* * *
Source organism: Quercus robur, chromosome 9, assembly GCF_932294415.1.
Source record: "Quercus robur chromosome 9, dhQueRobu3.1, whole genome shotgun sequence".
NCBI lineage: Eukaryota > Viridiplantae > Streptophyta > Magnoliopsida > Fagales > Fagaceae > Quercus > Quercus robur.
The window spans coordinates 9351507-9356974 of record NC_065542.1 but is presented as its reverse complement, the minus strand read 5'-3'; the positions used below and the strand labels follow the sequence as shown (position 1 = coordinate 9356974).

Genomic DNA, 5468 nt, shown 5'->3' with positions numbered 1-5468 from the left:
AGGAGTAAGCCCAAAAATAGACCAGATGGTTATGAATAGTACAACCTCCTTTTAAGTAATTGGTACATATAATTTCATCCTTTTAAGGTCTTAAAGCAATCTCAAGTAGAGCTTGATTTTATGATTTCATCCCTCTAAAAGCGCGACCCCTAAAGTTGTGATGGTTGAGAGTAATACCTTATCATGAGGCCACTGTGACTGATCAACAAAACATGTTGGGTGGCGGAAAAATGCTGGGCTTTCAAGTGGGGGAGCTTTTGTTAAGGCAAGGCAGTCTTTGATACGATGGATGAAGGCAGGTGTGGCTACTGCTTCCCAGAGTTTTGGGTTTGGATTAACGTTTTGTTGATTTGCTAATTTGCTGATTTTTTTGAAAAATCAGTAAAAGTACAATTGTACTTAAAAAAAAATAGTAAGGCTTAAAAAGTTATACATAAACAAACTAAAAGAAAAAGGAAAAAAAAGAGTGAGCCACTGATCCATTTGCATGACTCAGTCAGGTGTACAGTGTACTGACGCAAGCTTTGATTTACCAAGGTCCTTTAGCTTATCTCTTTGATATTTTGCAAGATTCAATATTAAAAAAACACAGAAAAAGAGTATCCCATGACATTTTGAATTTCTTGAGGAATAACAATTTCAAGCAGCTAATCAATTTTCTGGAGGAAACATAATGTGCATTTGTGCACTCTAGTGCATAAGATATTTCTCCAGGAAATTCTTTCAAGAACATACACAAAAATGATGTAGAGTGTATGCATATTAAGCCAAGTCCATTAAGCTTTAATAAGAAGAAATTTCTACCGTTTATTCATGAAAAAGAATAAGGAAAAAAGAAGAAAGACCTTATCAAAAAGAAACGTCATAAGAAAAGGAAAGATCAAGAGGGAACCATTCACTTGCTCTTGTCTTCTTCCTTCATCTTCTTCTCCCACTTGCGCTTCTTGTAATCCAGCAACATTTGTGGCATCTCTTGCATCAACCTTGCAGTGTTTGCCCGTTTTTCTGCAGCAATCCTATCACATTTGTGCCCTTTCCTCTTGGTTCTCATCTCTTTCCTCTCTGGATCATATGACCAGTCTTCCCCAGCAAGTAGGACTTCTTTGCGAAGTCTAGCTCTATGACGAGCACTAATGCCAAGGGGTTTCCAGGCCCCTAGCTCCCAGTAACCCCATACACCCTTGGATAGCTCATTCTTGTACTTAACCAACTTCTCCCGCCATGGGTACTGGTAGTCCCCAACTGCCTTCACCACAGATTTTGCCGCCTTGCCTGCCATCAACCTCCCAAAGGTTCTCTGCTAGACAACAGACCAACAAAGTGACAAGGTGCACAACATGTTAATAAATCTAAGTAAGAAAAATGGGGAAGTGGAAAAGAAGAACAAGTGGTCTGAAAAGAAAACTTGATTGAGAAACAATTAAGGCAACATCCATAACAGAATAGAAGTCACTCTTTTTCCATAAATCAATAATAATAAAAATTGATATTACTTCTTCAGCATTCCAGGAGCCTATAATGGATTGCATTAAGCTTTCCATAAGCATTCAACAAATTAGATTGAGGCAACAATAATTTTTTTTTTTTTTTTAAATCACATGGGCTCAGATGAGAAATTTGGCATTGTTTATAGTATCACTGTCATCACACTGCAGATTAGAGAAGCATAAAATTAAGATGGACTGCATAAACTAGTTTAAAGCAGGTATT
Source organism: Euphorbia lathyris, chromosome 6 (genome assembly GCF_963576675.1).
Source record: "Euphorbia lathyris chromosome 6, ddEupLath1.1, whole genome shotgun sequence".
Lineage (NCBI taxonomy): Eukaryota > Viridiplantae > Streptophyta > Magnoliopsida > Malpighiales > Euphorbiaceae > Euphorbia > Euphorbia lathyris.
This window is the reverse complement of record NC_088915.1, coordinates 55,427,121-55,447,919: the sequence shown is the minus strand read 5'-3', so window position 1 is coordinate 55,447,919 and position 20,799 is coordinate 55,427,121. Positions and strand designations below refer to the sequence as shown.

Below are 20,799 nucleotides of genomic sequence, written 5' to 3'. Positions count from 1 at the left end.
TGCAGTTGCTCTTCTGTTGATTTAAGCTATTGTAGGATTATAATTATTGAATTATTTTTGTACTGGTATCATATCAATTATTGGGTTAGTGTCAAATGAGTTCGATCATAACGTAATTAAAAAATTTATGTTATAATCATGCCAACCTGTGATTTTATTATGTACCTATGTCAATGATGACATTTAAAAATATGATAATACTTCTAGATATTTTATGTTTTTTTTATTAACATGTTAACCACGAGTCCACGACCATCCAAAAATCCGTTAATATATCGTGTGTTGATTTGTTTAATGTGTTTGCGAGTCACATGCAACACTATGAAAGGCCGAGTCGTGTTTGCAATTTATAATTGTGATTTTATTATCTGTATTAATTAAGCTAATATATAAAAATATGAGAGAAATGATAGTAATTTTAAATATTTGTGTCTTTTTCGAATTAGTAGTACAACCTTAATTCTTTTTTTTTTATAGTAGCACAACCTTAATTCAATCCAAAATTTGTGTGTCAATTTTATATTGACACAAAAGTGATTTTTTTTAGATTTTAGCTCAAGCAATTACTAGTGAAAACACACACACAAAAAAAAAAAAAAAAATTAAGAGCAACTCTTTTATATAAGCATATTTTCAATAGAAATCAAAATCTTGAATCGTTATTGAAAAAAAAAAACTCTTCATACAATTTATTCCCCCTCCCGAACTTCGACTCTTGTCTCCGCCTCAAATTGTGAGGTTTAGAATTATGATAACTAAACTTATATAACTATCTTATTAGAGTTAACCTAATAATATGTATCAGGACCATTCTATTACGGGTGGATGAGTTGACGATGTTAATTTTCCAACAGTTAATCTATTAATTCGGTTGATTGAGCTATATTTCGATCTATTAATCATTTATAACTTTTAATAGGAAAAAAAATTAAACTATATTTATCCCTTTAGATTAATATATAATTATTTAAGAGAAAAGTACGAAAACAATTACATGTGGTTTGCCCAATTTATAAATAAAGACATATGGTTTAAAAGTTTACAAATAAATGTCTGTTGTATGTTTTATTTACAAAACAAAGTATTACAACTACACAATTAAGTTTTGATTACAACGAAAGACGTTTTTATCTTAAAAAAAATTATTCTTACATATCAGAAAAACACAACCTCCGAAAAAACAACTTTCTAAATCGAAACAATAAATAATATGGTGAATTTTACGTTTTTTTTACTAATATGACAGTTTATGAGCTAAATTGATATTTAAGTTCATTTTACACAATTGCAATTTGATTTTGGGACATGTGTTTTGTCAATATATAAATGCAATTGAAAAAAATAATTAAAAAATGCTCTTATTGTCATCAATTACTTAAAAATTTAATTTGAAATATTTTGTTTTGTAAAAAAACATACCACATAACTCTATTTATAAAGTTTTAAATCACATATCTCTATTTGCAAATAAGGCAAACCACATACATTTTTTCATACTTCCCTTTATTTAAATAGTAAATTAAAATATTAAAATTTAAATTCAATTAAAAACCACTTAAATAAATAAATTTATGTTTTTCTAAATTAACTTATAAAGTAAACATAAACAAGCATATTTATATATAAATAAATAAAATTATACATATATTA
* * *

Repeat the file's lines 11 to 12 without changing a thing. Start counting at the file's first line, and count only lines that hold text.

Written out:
Below are 20,799 nucleotides of genomic sequence, written 5' to 3'. Positions count from 1 at the left end.
TGCAGTTGCTCTTCTGTTGATTTAAGCTATTGTAGGATTATAATTATTGAATTATTTTTGTACTGGTATCATATCAATTATTGGGTTAGTGTCAAATGAGTTCGATCATAACGTAATTAAAAAATTTATGTTATAATCATGCCAACCTGTGATTTTATTATGTACCTATGTCAATGATGACATTTAAAAATATGATAATACTTCTAGATATTTTATGTTTTTTTTATTAACATGTTAACCACGAGTCCACGACCATCCAAAAATCCGTTAATATATCGTGTGTTGATTTGTTTAATGTGTTTGCGAGTCACATGCAACACTATGAAAGGCCGAGTCGTGTTTGCAATTTATAATTGTGATTTTATTATCTGTATTAATTAAGCTAATATATAAAAATATGAGAGAAATGATAGTAATTTTAAATATTTGTGTCTTTTTCGAATTAGTAGTACAACCTTAATTCTTTTTTTTTTATAGTAGCACAACCTTAATTCAATCCAAAATTTGTGTGTCAATTTTATATTGACACAAAAGTGATTTTTTTTAGATTTTAGCTCAAGCAATTACTAGTGAAAACACACACACAAAAAAAAAAAAAAAAATTAAGAGCAACTCTTTTATATAAGCATATTTTCAATAGAAATCAAAATCTTGAATCGTTATTGAAAAAAAAAAACTCTTCATACAATTTATTCCCCCTCCCGAACTTCGACTCTTGTCTCCGCCTCAAATTGTGAGGTTTAGAATTATGATAACTAAACTTATATAACTATCTTATTAGAGTTAACCTAATAATATGTATCAGGACCATTCTATTACGGGTGGATGAGTTGACGATGTTAATTTTCCAACAGTTAATCTATTAATTCGGTTGATTGAGCTATATTTCGATCTATTAATCATTTATAACTTTTAATAGGAAAAAAAATTAAACTATATTTATCCCTTTAGATTAATATATAATTATTTAAGAGAAAAGTACGAAAACAATTACATGTGGTTTGCCCAATTTATAAATAAAGACATATGGTTTAAAAGTTTACAAATAAATGTCTGTTGTATGTTTTATTTACAAAACAAAGTATTACAACTACACAATTAAGTTTTGATTACAACGAAAGACGTTTTTATCTTAAAAAAAATTATTCTTACATATCAGAAAAACACAACCTCCGAAAAAACAACTTTCTAAATCGAAACAATAAATAATATGGTGAATTTTACGTTTTTTTTACTAATATGACAGTTTATGAGCTAAATTGATATTTAAGTTCATTTTACACAATTGCAATTTGATTTTGGGACATGTGTTTTGTCAATATATAAATGCAATTGAAAAAAATAATTAAAAAATGCTCTTATTGTCATCAATTACTTAAAAATTTAATTTGAAATATTTTGTTTTGTAAAAAAACATACCACATAACTCTATTTATAAAGTTTTAAATCACATATCTCTATTTGCAAATAAGGCAAACCACATACATTTTTTCATACTTCCCTTTATTTAAATAGTAAATTAAAATATTAAAATTTAAATTCAATTAAAAACCACTTAAATAAATAAATTTATGTTTTTCTAAATTAACTTATAAAGTAAACATAAACAAGCATATTTATATATAAATAAATAAAATTATACATATATTA